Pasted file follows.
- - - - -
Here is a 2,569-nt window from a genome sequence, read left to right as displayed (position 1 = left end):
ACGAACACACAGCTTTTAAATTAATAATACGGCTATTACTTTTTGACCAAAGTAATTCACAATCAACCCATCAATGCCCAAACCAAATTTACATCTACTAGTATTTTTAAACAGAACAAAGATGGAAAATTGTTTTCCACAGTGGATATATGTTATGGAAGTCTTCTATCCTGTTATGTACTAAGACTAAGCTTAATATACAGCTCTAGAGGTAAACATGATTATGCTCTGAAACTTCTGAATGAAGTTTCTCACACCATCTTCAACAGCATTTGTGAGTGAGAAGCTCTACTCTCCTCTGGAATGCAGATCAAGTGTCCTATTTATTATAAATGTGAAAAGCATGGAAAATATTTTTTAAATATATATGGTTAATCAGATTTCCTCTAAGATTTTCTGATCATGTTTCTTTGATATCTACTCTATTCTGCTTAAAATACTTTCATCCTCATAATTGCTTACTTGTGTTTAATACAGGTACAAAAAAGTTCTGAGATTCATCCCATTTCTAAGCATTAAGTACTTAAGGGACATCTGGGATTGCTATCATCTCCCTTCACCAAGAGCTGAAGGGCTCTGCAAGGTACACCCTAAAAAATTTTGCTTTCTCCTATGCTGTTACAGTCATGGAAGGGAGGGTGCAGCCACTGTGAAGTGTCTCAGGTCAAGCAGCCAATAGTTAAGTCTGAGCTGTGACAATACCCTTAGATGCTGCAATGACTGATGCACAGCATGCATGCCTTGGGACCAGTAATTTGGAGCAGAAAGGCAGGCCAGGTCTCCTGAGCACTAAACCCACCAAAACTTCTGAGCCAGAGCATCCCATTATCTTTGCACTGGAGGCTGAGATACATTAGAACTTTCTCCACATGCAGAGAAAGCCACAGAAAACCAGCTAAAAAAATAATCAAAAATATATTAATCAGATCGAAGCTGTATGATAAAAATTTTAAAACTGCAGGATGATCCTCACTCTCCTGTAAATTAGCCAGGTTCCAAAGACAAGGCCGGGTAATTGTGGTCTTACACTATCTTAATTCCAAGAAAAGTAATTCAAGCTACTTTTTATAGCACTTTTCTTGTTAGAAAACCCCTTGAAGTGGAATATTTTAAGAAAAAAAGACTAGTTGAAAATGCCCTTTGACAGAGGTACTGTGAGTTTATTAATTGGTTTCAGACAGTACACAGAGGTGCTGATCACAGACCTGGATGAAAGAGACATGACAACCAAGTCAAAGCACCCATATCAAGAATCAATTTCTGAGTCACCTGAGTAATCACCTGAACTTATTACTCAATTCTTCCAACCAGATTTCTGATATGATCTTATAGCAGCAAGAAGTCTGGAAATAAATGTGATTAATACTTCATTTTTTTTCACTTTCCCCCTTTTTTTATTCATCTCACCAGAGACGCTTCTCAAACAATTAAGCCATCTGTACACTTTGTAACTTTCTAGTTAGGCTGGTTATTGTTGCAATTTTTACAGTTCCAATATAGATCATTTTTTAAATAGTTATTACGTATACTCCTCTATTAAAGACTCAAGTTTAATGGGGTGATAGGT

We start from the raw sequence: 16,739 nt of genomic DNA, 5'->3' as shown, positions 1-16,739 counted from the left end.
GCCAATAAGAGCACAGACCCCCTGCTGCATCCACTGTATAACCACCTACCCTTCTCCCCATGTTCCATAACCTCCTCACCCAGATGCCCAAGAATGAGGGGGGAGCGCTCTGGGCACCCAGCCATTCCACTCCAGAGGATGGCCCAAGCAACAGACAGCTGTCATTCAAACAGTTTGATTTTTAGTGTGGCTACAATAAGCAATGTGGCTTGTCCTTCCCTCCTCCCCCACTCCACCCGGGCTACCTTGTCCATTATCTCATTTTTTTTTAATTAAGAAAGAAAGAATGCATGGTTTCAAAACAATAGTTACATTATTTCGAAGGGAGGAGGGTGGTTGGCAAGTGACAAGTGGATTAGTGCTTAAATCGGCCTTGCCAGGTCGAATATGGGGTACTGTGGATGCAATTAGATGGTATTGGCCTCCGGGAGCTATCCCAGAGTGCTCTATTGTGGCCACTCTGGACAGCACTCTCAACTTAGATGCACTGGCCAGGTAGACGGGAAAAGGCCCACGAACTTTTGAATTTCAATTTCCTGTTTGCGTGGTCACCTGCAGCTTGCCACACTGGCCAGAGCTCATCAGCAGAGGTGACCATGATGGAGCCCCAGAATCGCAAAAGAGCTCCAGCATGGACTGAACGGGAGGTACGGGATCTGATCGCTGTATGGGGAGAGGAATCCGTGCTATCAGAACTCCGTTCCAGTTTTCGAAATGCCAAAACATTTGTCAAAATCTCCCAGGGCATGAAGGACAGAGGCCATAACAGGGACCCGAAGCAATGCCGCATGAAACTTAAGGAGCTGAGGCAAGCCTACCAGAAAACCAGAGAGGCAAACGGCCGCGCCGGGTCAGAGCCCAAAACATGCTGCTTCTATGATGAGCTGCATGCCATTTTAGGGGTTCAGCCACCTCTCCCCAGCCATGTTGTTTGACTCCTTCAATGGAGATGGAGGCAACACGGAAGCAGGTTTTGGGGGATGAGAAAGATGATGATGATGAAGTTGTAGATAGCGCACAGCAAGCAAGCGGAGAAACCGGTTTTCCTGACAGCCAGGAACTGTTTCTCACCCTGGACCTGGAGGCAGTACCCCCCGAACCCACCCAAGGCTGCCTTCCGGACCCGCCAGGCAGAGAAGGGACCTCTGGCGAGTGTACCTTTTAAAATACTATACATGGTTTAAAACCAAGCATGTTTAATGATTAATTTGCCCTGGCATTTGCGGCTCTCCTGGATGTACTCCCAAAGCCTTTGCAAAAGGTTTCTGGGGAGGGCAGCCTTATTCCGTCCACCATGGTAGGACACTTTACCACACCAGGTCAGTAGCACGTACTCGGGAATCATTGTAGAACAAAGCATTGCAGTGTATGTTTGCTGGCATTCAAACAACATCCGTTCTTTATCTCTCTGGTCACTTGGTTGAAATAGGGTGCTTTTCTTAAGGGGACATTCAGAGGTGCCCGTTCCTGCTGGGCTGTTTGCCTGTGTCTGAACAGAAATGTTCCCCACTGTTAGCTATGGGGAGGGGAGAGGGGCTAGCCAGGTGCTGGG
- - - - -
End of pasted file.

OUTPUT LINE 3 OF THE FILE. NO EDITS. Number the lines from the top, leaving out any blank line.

We start from the raw sequence: 16,739 nt of genomic DNA, 5'->3' as shown, positions 1-16,739 counted from the left end.